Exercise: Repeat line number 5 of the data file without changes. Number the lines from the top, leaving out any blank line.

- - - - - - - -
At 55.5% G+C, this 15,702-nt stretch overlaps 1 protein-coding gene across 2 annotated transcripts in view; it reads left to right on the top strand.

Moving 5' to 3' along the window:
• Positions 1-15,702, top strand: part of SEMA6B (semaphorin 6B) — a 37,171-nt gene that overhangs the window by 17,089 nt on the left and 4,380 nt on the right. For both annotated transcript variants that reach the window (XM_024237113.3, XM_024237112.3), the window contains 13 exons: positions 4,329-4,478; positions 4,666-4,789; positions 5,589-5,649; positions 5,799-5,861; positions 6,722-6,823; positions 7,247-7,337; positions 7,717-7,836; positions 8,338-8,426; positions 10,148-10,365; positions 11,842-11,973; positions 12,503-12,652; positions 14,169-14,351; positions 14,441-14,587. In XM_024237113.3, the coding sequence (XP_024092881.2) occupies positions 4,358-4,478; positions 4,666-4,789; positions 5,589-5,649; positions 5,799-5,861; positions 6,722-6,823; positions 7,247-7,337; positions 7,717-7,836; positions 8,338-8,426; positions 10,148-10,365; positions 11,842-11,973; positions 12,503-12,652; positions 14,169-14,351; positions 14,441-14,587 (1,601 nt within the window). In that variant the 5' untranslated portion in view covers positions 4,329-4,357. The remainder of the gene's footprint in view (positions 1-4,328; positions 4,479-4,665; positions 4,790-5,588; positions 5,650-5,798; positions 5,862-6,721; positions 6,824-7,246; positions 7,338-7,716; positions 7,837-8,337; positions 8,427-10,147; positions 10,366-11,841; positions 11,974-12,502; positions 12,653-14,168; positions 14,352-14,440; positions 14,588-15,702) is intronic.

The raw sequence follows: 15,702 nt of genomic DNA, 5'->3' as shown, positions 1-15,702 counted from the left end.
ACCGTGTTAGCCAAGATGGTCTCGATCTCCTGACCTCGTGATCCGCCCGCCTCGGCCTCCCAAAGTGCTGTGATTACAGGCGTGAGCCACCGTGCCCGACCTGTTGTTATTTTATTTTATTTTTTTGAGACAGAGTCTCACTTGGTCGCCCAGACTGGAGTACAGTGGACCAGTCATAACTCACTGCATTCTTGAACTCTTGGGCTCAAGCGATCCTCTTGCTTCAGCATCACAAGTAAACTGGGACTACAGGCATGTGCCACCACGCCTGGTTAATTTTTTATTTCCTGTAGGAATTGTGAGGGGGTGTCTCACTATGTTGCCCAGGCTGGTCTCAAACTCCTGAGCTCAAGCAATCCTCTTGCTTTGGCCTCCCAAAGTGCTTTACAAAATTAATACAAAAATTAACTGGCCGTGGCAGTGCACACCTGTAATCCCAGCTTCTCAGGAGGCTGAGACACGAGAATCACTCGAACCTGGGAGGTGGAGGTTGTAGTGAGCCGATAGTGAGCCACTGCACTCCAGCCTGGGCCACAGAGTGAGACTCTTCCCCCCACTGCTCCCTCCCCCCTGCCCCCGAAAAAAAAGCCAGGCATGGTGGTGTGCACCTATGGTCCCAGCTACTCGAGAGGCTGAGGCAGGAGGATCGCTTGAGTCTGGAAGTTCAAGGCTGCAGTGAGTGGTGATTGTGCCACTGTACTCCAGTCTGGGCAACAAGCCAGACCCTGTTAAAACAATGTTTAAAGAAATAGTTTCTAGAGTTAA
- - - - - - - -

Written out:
ACCGTGTTAGCCAAGATGGTCTCGATCTCCTGACCTCGTGATCCGCCCGCCTCGGCCTCCCAAAGTGCTGTGATTACAGGCGTGAGCCACCGTGCCCGACCTGTTGTTATTTTATTTTATTTTTTTGAGACAGAGTCTCACTTGGTCGCCCAGACTGGAGTACAGTGGACCAGTCATAACTCACTGCATTCTTGAACTCTTGGGCTCAAGCGATCCTCTTGCTTCAGCATCACAAGTAAACTGGGACTACAGGCATGTGCCACCACGCCTGGTTAATTTTTTATTTCCTGTAGGAATTGTGAGGGGGTGTCTCACTATGTTGCCCAGGCTGGTCTCAAACTCCTGAGCTCAAGCAATCCTCTTGCTTTGGCCTCCCAAAGTGCTTTACAAAATTAATACAAAAATTAACTGGCCGTGGCAGTGCACACCTGTAATCCCAGCTTCTCAGGAGGCTGAGACACGAGAATCACTCGAACCTGGGAGGTGGAGGTTGTAGTGAGCCGATAGTGAGCCACTGCACTCCAGCCTGGGCCACAGAGTGAGACTCTTCCCCCCACTGCTCCCTCCCCCCTGCCCCCGAAAAAAAAGCCAGGCATGGTGGTGTGCACCTATGGTCCCAGCTACTCGAGAGGCTGAGGCAGGAGGATCGCTTGAGTCTGGAAGTTCAAGGCTGCAGTGAGTGGTGATTGTGCCACTGTACTCCAGTCTGGGCAACAAGCCAGACCCTGTTAAAACAATGTTTAAAGAAATAGTTTCTAGAGTTAA